TAMPA, Fla. - A Florida judge ruled Monday that the parents of a 4-year-old boy with leukemia lost their bid Monday to regain custody after their struggle with the state over giving him chemotherapy.
Noah McAdams was removed from his parents' custody in April when they skipped a chemotherapy session and left the state in pursuit of alternative treatments.
Noah's parents, Taylor Bland and Joshua McAdams, and their fight for natural cancer treatment garnered national attention after a multi-state police search ensued when they skipped the chemotherapy appointment and took Noah for a consultation in Cincinnati, Ohio, with an alternative medicine practitioner.
Hillsborough County Unified Family Court Judge Thomas Palermo in court Monday ordered Noah remain a dependent of the state, ruling that he will stay in the care of his maternal grandmother, according to Brooke Elvington, an attorney for Bland and McAdams.
Noah's parents will still be allowed to visit and attend medical appointments under supervision, the attorney said.
Bland and McAdams are "obviously devastated," Elvington said.
"Noah is going through an absolutely traumatic medical experience and he is doing so without his parents," Elvington told CNN.
In video from court shot by CNN affiliate WFTS, Judge Palermo referenced previous testimony in which Bland acknowledged she removed an intravenous catheter from her son's arm without medical permission.
Elvington said the judge referenced a domestic violence incident involving McAdams from 2016, in which court records show McAdams threw a plastic bucket at Bland and hit Noah in the face, causing a minor cut. The charges were later dropped after a pre-trial diversion program, court records show.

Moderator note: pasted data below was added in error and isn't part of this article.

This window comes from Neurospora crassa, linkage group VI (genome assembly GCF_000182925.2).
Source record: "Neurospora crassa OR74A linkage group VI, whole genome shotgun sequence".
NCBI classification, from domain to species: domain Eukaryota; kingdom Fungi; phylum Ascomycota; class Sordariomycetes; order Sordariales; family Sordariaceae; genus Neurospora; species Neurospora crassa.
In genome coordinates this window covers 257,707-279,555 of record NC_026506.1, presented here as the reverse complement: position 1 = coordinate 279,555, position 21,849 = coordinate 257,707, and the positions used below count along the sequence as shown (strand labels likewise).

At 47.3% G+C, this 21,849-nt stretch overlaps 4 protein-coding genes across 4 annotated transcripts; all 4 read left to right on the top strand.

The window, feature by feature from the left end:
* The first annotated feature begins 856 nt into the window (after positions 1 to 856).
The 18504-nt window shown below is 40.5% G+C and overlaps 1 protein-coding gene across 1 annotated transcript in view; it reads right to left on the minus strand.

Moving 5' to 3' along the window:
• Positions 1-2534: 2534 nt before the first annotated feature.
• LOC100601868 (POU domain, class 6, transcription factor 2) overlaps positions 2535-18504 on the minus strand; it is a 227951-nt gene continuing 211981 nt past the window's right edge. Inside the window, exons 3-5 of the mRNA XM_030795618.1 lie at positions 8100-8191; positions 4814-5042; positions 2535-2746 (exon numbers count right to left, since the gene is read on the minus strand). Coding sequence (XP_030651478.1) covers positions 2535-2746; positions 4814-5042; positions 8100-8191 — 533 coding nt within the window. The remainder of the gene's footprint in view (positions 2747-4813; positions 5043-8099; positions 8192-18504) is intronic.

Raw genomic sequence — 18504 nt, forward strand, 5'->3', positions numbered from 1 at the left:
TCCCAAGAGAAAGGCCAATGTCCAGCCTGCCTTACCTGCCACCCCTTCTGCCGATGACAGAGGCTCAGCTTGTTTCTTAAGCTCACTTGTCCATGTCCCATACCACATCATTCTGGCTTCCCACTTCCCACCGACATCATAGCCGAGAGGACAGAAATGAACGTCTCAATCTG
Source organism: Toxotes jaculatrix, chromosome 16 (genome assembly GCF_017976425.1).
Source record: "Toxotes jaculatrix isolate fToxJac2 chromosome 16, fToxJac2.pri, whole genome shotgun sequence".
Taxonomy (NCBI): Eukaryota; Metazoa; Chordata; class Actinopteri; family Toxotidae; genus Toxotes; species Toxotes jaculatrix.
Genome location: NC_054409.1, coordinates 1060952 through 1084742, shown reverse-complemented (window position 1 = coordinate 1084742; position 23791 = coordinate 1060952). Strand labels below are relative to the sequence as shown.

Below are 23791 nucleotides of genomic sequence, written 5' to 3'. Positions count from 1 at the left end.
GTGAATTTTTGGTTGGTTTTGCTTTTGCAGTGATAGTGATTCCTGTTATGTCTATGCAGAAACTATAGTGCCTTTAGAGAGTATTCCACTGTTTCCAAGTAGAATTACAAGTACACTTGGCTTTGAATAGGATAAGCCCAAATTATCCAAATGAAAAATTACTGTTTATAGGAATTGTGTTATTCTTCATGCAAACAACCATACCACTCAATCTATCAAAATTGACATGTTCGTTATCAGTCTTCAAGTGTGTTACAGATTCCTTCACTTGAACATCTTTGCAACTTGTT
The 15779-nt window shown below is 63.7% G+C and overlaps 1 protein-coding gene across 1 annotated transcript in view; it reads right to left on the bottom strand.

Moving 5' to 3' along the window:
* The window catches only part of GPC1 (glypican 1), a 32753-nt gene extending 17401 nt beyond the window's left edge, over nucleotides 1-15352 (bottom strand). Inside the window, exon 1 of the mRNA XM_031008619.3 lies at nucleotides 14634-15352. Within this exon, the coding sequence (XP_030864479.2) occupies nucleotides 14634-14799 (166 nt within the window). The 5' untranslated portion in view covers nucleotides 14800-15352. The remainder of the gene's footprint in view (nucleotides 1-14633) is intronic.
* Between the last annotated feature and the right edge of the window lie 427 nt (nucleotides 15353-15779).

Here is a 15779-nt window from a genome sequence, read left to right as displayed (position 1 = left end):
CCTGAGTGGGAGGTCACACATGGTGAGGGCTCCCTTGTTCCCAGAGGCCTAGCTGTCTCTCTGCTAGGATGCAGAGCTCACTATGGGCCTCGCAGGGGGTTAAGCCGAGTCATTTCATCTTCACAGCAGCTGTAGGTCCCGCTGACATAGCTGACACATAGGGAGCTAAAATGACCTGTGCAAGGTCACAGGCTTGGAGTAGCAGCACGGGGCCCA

Judge Palermo also cited familial testimony calling McAdams' mental health into question, the lawyer said. Elvington called the domestic violence incident isolated and the familial testimony unfounded.
A lengthy custody battle
Noah, who was diagnosed with acute lymphoblastic leukemia in April, has been in state custody since police removed him from his parents' custody in Kentucky.
A dependency court judge then ordered Noah to complete the prescribed chemotherapy treatment against his parents' wishes.
According to St. Jude's Children's Research Hospital, about 98% of children with acute lymphoblastic leukemia "go into remission within weeks of starting treatment."
Noah's parents had asked the court to allow them to forgo chemotherapy in favor of alternative treatments, including medicinal cannabis, vitamins and a dietary plan. They had previously informed doctors that they wanted to seek a second opinion and pursue alternatives, Bland told CNN.
Now in conjunction with the court-ordered chemotherapy protocol, Noah has been receiving THC and CBD oil for about a month, according to the family's attorney. The family was unhappy with the treatment Noah received at Johns Hopkins All Children's Hospital in Tampa, and they are still pursuing oncology options at other hospitals, Elvington told CNN.
The hospital earlier declined to comment on the case, citing laws protecting patient privacy.
The Florida Attorney General's Office did not respond for comment.
The judge ruled that Bland and McAdams undergo psychological evaluations as a part of the process to potentially regain custody, Elvington said. They have 30 days to appeal the judge's decision. A disposition hearing to discuss the Child Protective Services case plan for family reunification is scheduled for October 1, the lawyer said.
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